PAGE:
County Championship: What to keep an eye on in 2019

Departing heroes, outgrounds aplenty and blurred county lines. As the County Championship returns in all its beauty, here's what to look out for this summer...


Wickets a tumbling

With the start of the Championship season edging towards winter with all the speed and persistence of the Napoleonic army on its march to Moscow, bowlers are being treated to more and more favourable conditions in the early matches of the campaign.

Last year, there were six sub-100 scores registered across the two divisions by the end of April.

First innings average totals were modest, too - 245.23 from 21 knocks in Division Two during the month, and just 220.25 from 20 in Division One.

Will 2019 cause batsmen just as many headaches?

Blurred (county) lines

The World Cup is causing plenty of fixture upheaval around the grounds and none more so than at Lancashire and Warwickshire, where the announcement of a pair of fixture alterations have caused widespread disgruntlement.

Both clubs have chosen to play games beyond county lines over the coming campaign while their regular homes are being hired out by the ICC.

Warwickshire will host Essex at Worcestershire’s New Road from July 13 - other local venues were not suitable for County Championship cricket while, in any case, the Edgbaston groundstaff have a World Cup semi-final pitch to think about - while Lancashire are off to Cumbria for their clash with Durham on June 30.


"Play that!"

There is even more discontent about that switch. Many Lancashire members already feel somewhat disconnected from their club, and the relocation of a Red Rose home game to the Yorkshire Dales has only exacerbated the situation.

Paul Allott, the director of cricket at Old Trafford, has insisted that alternative grounds such as Southport simply were not good enough. Regulars thought much the same of his comments.

Champo Roadshow

Elsewhere, the explosion of outground games has been much more heartily received.

The interruption to the fixture list caused by the World Cup has led to a whole host of understudy venues getting their chance centre stage, and there’s no doubt they will put on a great show.

From the Isle of Wight’s New Close to Welbeck Colliery in Nottinghamshire, Newport’s return to first-class status to a Championship week in York, the schedule is packed with engaging side-stories.

Liverpool, Guildford, Scarborough, Beckenham, Arundel, Chesterfield, Cheltenham, Tunbridge Wells and Merchant Taylor’s all provide spectators with character and charm; unique, low-key sports-watching experiences in an era when we are so often force-fed largesse and razzmatazz.

As the county scene prepares itself for the onslaught of The Hundred in 2020, and an uncertain future beyond that, this outground roadshow may be a last hurrah.


Warwickshire will host Essex at Worcestershire’s New Road

Goodbye to the old guard

If 2018 taught us anything, it was to make sure we treasured the good guys of cricket before they hung up their spikes for good.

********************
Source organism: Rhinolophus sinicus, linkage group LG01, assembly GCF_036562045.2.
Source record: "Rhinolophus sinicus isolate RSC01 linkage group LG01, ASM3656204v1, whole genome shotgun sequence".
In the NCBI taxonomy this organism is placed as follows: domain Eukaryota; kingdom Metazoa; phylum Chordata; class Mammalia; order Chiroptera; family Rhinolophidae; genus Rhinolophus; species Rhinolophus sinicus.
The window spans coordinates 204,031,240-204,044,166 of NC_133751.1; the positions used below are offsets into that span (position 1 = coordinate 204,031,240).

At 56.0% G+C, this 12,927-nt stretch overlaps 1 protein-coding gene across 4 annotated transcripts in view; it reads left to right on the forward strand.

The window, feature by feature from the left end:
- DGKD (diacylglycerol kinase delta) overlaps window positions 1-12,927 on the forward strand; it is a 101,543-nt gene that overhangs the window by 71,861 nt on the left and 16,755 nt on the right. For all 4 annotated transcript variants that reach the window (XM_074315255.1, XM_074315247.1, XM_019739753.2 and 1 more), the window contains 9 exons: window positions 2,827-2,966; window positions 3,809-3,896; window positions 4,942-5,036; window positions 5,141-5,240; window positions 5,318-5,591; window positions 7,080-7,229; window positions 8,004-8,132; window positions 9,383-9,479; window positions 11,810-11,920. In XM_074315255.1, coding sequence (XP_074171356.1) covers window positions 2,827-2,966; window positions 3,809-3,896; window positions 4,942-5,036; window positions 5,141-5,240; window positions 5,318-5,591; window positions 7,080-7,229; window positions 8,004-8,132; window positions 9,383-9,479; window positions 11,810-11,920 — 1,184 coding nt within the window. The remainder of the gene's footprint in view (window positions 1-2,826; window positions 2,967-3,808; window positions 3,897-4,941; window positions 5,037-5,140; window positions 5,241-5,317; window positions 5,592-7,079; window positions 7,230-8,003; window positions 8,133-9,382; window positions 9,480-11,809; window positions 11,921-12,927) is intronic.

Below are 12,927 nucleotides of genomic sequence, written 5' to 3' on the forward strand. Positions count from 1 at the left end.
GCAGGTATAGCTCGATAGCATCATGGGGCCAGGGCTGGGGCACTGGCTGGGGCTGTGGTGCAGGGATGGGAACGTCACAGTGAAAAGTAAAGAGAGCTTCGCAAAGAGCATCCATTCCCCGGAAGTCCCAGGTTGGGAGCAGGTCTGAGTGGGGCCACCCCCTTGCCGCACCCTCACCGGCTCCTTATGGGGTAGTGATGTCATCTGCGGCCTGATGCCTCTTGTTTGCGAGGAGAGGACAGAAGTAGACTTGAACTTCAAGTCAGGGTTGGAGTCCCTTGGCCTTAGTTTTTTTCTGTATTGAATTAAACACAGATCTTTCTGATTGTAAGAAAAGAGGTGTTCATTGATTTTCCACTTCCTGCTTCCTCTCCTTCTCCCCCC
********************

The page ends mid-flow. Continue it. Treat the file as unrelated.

As if saying goodbye to Paul Collingwood was not hard enough, the county game also waved off James Tredwell, James Foster, Jonathan Trott, Nick Compton, Jimmy Adams, Niall O’Brien, Jack Shantry, Grant Elliott, Sean Ervine, Andrew Hodd, Johan Myburgh and others to whom this column immediately and wholeheartedly apologises.

That’s a most motley crew all now lost to the English sport, moving into the worlds of media, coaching and parenthood with a stack of memories to sift through. Did we really value them quite as much as we might in the latter days of their playing careers? Maybe. Maybe not.

This coming summer, then, let’s make sure to pay special attention to the achievements of the old-stagers of the county circuit.

If you’re at Taunton, pay special attention to the thud of Marcus Trecscothick’s right boot and the quiver of the fielder in short on the off side as he prepares to recycle a wide-un into a boundary.


Jonathan Trott is just one of many big names to hang up their boots

At The Oval, take a big ol’ gulp of Rikki Clarke changing the course of the game where he really has no right, with a fizzing spell of seam bowling or a series of mighty hooks and lofted on drives towards Archbishop Tennison’s Academy.

Down at Canterbury, appreciate the genius of 42-year-old Darren Stevens shuffling to the crease like a character out of Wind in the Willows and taking the wind out of opponents’ sails.

You never know, you might not get the chance again.

Burns’ might

In a world full of uncertainty, where opening batsmen have seen their form frequently flip-flop, one man has taken upon himself to become a beacon of consistency. In this daft theatrical trailer, our leading man is Rory Burns, the technically unattractive but practically effective Surrey and England opener who has made a nonsense of the notion that batting against a red ball in swinging, seaming England is possible only via luck and not judgement.

In five consecutive seasons, Burns and his Picasso-painted stance - head and backside pressed in uncomfortable directions, making him look more like a curious grasshopper than an international opener - has accumulated 1,000 Championship runs, a most remarkable achievement.

Passing that mark for the sixth summer in a row will not be easy given he is set to open the batting for England in the Ashes. If he can manage it, from what is likely to be a maximum of 20 or 22 innings (given Surrey’s bowling attack, that seems a tad wistful, too) it will be an extraordinary effort.



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